Simon Calder: A post-modern pentathlon to the future

The man who pays his way

Rebecca Adlington was late. Not the actual Olympic swimming champion, but the high-speed train to which she has lent her name. The double gold-medallist at the Beijing Games is among the sporting celebrities for whom trains in the Javelin fleet are named; another, shrewdly on the part of the train operator, is London 2012 supremo Lord Coe.

As Rebecca crawled up from Dover, I shivered on a railway platform. The wind was whipping the sleet around the jagged angles of one of Britain's most-expensive and least-used railway stations: Stratford International. This £210m structure stands astride the "High Speed 1" line to the Channel Tunnel – whoosh, that blur was a Eurostar train. And I was nearing the end of a post-modern travel pentathlon to the Olympic venue and beyond.

This winter, two years after the station was completed, trains have finally started to stop there. Not Eurostar's, but Southeastern's. Every 15 minutes or so, one of the company's Javelins lands at the ill-named "International" station on the way from Kent to London. As a result, you can take a magical mystery tour through sporting history in the making.

The chance to take a cross-section through the future arises because of a basic flaw in Stratford International station: it is a third of a mile from the "real" Stratford station, one of the busiest transport interchanges in the capital. No one could make the journey on foot, because the two stations are separated by western Europe's biggest construction projects: the Olympic village. But because we travellers have the right to board or leave the trains at Stratford International, there has to be a bus link.

This being a very British adventure, it was never likely to be an easy journey. The first event in the pentathlon is: get to Stratford. Initially, I fell at the first hurdle: signalling problems on the Jubilee Line meant that, after three Tube trains had come and gone at London Bridge station with no sign of the crowds abating, I abandoned the quest. But three days later, I finally made it.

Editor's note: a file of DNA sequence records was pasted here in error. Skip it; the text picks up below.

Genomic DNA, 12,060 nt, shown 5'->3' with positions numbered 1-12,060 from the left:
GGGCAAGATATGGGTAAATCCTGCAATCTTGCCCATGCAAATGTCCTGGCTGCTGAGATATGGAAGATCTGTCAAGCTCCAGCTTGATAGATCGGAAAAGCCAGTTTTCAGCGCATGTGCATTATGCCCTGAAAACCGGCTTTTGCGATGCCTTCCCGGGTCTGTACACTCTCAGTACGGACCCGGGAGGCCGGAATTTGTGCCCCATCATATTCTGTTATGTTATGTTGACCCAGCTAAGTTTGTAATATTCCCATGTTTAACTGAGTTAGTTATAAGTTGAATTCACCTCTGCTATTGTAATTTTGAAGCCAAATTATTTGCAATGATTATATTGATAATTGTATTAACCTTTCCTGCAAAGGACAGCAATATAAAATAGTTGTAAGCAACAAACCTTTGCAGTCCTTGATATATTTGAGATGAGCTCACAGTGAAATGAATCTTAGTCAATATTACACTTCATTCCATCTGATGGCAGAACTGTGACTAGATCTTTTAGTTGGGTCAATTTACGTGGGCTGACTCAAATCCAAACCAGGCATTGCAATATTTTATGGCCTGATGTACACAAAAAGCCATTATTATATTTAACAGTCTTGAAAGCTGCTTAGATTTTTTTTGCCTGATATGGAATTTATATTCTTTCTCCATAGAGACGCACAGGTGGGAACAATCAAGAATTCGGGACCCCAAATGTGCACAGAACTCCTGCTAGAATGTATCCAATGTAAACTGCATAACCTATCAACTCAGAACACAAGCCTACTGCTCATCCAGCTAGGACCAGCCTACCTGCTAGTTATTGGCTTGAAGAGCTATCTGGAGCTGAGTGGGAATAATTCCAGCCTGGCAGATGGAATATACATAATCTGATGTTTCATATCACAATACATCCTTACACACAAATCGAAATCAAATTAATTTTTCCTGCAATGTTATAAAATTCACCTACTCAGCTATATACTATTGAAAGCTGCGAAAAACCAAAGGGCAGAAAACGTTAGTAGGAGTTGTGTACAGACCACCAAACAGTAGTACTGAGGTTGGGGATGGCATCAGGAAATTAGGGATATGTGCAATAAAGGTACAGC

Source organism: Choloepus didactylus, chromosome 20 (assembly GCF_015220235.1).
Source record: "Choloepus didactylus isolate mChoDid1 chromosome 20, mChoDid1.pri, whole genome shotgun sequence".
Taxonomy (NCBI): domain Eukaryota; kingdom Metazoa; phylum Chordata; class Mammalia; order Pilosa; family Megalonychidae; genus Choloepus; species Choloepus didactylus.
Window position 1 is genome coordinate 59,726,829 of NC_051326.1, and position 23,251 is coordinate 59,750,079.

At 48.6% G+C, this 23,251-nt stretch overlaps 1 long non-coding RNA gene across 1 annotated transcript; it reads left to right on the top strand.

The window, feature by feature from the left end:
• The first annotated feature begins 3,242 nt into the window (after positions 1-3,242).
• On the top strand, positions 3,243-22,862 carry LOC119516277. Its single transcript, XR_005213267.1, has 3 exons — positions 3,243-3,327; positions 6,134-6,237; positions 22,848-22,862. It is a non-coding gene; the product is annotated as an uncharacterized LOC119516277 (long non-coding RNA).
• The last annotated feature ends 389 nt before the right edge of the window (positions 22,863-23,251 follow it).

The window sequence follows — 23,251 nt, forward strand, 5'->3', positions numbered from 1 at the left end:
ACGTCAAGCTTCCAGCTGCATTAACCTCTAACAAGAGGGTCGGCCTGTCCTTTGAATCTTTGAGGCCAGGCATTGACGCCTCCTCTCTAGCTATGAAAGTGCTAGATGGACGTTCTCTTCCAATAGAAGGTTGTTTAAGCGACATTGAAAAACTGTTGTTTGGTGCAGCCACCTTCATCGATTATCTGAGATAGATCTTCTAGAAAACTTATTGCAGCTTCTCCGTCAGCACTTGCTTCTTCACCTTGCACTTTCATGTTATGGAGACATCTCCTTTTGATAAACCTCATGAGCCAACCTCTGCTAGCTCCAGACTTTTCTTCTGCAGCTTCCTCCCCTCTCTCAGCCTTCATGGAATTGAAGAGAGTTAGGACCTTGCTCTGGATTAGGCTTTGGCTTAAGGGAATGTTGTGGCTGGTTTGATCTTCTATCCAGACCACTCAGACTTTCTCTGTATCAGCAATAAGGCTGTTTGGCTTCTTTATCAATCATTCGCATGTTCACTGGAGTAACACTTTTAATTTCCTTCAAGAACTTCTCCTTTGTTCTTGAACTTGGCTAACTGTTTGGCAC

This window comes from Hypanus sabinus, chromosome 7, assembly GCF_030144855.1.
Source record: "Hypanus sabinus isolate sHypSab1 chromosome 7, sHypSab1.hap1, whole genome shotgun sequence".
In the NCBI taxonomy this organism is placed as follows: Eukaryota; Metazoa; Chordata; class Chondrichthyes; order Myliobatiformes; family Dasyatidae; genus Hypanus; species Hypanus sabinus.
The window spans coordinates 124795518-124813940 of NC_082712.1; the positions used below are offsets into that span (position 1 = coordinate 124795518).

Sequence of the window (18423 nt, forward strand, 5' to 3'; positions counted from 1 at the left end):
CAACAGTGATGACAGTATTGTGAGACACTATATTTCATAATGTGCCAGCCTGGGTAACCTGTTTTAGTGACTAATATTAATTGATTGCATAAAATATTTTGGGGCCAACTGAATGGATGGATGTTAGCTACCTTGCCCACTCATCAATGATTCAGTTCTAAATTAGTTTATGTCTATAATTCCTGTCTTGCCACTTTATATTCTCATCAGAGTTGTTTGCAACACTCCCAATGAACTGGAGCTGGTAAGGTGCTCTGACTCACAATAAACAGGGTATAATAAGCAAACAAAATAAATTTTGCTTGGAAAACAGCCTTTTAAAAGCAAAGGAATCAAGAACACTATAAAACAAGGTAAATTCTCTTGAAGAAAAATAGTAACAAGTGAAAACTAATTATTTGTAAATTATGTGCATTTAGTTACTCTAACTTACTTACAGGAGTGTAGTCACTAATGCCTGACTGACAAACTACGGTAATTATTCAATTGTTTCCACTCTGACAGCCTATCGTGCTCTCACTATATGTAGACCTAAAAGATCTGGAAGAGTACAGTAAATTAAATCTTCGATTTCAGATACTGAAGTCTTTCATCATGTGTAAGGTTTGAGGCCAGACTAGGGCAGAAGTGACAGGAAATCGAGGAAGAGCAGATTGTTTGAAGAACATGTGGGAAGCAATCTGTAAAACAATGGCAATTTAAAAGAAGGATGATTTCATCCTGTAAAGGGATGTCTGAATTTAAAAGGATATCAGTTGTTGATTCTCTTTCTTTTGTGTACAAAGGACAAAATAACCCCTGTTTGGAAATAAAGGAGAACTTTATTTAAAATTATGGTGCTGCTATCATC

Event two: find the bus. "Platform 11, pal," I was told. This stretch of concrete turns out to be almost as far east from the Jubilee Line platforms as Beijing, venue for the last Olympics.

After a journey of trans-Siberian proportions, you finally reach the frozen platform. At the far end stands a prefabricated hut, a Checkpoint Charlie standing between you and the hard-hat zone of the Olympic Village – courtesy of the waiting bus.

The third event: find a fiver. Youssef Trabulsi, the cheerful chap who controls access to the bus, also sells rail tickets. Without a valid train ticket (cheapest journey, £5), you can't board the bus.

Fourth in the pentathlon was the event that is my specialist subject: looking out of the window. The view during the three-minute ride is breathtaking.

The tower blocks in this part of E15 were routinely demolished at weekends in the Seventies, in time for the teatime TV news. The area resembled the "after" picture of a nuclear apocalypse, a distillation of desolation.

Today, a futuristic phalanx of tower cranes soars from the toxic earth, their clawing and juddering choreographed by scurrying orange figures – aliens from easyPlanet? The bus link through centre stage, 2012 provides a hard-hat tour that would otherwise require months of notice and a personal invitation from Ms Adlington or Lord Coe.

When Rebecca finally turned up, she took just seven minutes to sprint to the world's greatest railway terminus, St Pancras. The fifth, final hurdle: getting past all the Southeastern staff looking out for travellers with the wrong kind of ticket.

Always on my mind: a free bus ride

A free bus trip to the sporting future comes at a price; the cheapest way to experience the 2012 site it to buy a £5 ticket from Stratford International to St Pancras. This punitive fare must be designed to deter freeloaders from shuttling back and forth all day across the venue. As a long-term abuser of courtesy buses, I am exactly the sort of person the Olympics site does not need.

Many second-division US airports (such as Memphis) have no public transport. So take the free Heartbreak Hotel courtesy bus instead. The hotel is not located "down at the end of Lonely Street" but at 3677 Elvis Presley Boulevard, whence you invest $1.50 (£1) in a ride on bus 43, marked "Elvis Presley", to downtown Memphis.

I always intend to buy at least a coffee at any hotel to which I travel free, but don't always follow through: Elvis Presley Boulevard is paved with good intentions.

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